Tiger's former coach calls BS on LIV as he urges forgiveness for Lefty

Tiger Woods' former coach Butch Harmon has urged the LIV Golf players to cut the "BS" as he outlined his thoughts for what the PGA Tour should do next.

Ben Smith's picture
Sun, 28 Aug 2022
Tiger's former coach calls BS on LIV as he urges forgiveness for Lefty

Tiger Woods' former coach Butch Harmon has urged LIV Golf players to "cut the BS" as he called for the PGA Tour commissioner Jay Monahan to figure out a way to co-exist with the controversial series. 

Harmon, who coached Woods when he was at the peak of his powers, recently appeared on the Son of a Butch podcast, hosted by his son Claude Harmon. 

It's clear that Harmon has no issue with where the money is coming from with regards to LIV Golf. If you hadn't heard, it's being financed by the Public Investment Fund of Saudi Arabia. 

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Not many people have mentioned that. The Kingdom faces accusations that it is trying to soften it's global reputation through sportswashing

Harmon, 79, also made no mistake of what he thinks about the players that have joined LIV Golf. He wants them to cut the BS and just say it's about the money. 

The legendary coach also believes his former pupil deserves credit. 

And he also has his own ideas of what he believes should happen next in golf's civil war.

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"I think the players that went to the LIV — you're probably not going to agree with me on this — they created the problem because they went for the money, there's no doubt about it," he told the podcast. 

"That's BS about I'm going to play less and I'm going to spend more time at home. No, you went for the money. So just say that. Because the average guy that works — if somebody is in a job and somebody comes up and says I'm going to give you 20 times more money to come over here, they're going to go over there.

"And then they're going to tell their buddies, hey, yeah, they offered me more money and I went. So to me that's the first problem — I think the PR of the LIV has not been good. The guys should have got together and be honest.

What about the money, Butch?

"Secondly, the thing that really bothers me is that the public — and I'm not going to say I'm pro- or anti-LIV — the public is coming out against these LIV guys because it's a Saudi-run thing. Our government does business with Saudi Arabia. Every large corporation in the world does business with Saudi Arabia. And so why they’re picking on golfers, I have no idea.

"Golfers to me have been the most underpaid superstars in all sport. Because they don't get big contracts. Yes, they make endorsement contracts. But you have to earn those. And as soon as you play bad, those go away. … So why you picking on us?

"Golfers are nice guys. We don't bother anybody. We just go play golf. Yeah, the guy had a chance to make $100 million — I tell you what, somebody offered me $100 million, I'm gone, I’m over there. Let's just tell it like it is."

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Phil Mickelson, who is seen as the de-facto face of LIV Golf and the plaintiff-in-chief of the antitrust lawsuit, has largely remained fairly reserved since he returned to the world of golf.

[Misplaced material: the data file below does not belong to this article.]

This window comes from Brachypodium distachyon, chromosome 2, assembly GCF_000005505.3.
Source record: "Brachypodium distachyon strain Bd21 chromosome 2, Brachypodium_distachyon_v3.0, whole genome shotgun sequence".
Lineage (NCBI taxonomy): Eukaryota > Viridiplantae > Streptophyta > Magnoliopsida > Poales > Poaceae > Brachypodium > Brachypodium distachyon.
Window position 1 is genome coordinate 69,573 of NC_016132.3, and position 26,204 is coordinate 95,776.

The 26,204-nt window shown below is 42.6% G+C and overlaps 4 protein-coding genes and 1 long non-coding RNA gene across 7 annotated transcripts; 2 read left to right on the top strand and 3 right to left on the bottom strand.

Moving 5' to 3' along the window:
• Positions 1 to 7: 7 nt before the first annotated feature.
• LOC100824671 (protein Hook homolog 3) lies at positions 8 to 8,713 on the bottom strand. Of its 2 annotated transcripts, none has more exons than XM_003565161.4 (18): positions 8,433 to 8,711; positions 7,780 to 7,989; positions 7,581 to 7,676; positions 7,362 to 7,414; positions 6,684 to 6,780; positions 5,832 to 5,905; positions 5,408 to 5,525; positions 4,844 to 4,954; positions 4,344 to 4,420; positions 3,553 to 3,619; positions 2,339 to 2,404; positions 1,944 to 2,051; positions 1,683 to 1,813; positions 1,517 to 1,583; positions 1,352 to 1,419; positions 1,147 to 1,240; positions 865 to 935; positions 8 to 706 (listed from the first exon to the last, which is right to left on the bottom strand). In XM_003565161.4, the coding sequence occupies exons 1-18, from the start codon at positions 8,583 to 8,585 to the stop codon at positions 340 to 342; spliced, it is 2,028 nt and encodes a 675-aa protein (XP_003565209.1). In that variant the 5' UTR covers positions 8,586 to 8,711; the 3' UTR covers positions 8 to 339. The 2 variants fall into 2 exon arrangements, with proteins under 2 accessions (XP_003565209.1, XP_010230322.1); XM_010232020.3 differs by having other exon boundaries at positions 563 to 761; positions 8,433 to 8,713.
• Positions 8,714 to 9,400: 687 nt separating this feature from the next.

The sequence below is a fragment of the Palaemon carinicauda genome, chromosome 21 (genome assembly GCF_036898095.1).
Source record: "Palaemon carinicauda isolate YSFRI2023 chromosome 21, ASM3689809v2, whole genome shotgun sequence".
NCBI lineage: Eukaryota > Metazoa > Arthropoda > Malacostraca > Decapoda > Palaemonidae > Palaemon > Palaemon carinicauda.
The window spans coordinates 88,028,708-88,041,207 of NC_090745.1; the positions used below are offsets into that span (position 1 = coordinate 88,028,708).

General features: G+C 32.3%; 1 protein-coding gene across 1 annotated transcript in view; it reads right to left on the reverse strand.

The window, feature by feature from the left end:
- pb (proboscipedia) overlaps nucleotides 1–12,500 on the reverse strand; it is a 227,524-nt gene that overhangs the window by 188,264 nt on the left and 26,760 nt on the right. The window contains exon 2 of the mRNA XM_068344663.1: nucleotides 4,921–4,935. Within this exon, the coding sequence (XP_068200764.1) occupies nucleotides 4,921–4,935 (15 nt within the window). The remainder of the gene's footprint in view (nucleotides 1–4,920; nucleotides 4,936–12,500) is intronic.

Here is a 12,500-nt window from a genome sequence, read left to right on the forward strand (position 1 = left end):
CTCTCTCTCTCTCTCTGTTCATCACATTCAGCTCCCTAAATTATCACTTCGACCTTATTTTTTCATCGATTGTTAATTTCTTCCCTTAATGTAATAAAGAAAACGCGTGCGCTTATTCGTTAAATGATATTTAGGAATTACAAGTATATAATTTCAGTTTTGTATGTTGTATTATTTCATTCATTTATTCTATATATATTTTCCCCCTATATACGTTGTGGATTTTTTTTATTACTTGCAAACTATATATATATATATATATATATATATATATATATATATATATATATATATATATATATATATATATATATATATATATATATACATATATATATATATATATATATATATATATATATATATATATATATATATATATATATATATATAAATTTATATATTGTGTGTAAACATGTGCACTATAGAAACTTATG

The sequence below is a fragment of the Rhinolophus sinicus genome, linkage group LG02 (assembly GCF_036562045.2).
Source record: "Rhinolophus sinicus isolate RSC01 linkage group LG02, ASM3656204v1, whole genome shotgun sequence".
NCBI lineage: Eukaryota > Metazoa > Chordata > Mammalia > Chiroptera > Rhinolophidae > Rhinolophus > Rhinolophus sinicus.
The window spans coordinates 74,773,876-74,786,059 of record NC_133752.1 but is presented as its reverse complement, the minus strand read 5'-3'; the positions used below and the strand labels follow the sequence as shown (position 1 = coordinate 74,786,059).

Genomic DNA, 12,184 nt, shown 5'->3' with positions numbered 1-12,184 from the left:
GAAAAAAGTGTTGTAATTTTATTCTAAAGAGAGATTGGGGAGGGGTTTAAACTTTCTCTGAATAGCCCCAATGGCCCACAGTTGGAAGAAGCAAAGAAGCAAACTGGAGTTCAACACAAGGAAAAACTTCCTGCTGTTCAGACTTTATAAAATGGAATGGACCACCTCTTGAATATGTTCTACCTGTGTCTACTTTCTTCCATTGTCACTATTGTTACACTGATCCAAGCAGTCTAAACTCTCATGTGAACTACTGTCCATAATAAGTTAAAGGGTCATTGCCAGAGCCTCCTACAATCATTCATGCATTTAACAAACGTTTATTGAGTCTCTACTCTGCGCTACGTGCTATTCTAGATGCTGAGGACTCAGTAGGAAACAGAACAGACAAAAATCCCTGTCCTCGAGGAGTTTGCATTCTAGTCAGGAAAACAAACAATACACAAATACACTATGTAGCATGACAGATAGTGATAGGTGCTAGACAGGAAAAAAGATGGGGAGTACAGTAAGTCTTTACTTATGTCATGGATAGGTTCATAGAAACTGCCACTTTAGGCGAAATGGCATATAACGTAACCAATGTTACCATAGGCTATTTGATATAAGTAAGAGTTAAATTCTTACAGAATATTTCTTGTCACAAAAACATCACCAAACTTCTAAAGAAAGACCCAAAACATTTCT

His expletive-laden comments led to his exile from the golf world for a few months but now he has returned, reportedly being paid $200m by LIV. 

What does Butch make of Lefty?

"Well, Phil's very honest. I mean, he's got no filter. It's one of the things I admire about him, one of the reasons we were friends, because I got a lot of that in myself, too. … What we think is what we say. And I think, in all honesty, I'm going to give Phil some credit," he told the podcast. 

"People didn't like it, but a lot of the things he said about the Tour I think were true. And I think the Tour is now seeing that and they're trying to change a lot of that stuff. So you got to hand it to Phil for that. He has taken a tremendous amount of criticism for it. 

"You know there's things that have come out about him and his personal life that he hasn't done, and look, hey, we all make mistakes; nobody's perfect, all right. We all make mistakes; there's things in our past that I think bygones should be bygones."

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So what happens now, Butch? What would you say to the Tour commissioner Monahan and Greg Norman?

"First of all, I would say leave your egos at the door. Come in with no egos. let’s come in with an open mind and see what we can do to make it better. That would be the first thing. Second thing, I would think that there is a way for the European Tour, the PGA Tour, the LIV Tour, to get together and have four or five huge tournaments a year, where participants from all three get to play.

"You can make it a 100-man field, you can do it off world rankings, you can do it any way you want to do it, I don't care. For an amount of money, because that's what it’s all about. And go to iconic, fabulous golf courses around the world and have this true world event."

He continued: "Now, that going to happen? Probably not because I don't think Jay Monahan would even go to the meeting at the moment. So I think until things calm down — I've never talked to Jay about it, so I haven't had that opportunity.

"But I would love to see some kind of thing get together where it is a world event, a gigantic world event. Not close to the majors. The majors will always be the majors. They’re there. Ultimate in golf is winning a major.

"I don't care if you've 25 tournaments in your life; if you've never won a major, I'm sorry, you're not considered a great champion. But there's got to be a way that they can co-exist. … And I think these two organizations have to get together and do what's best for golf."

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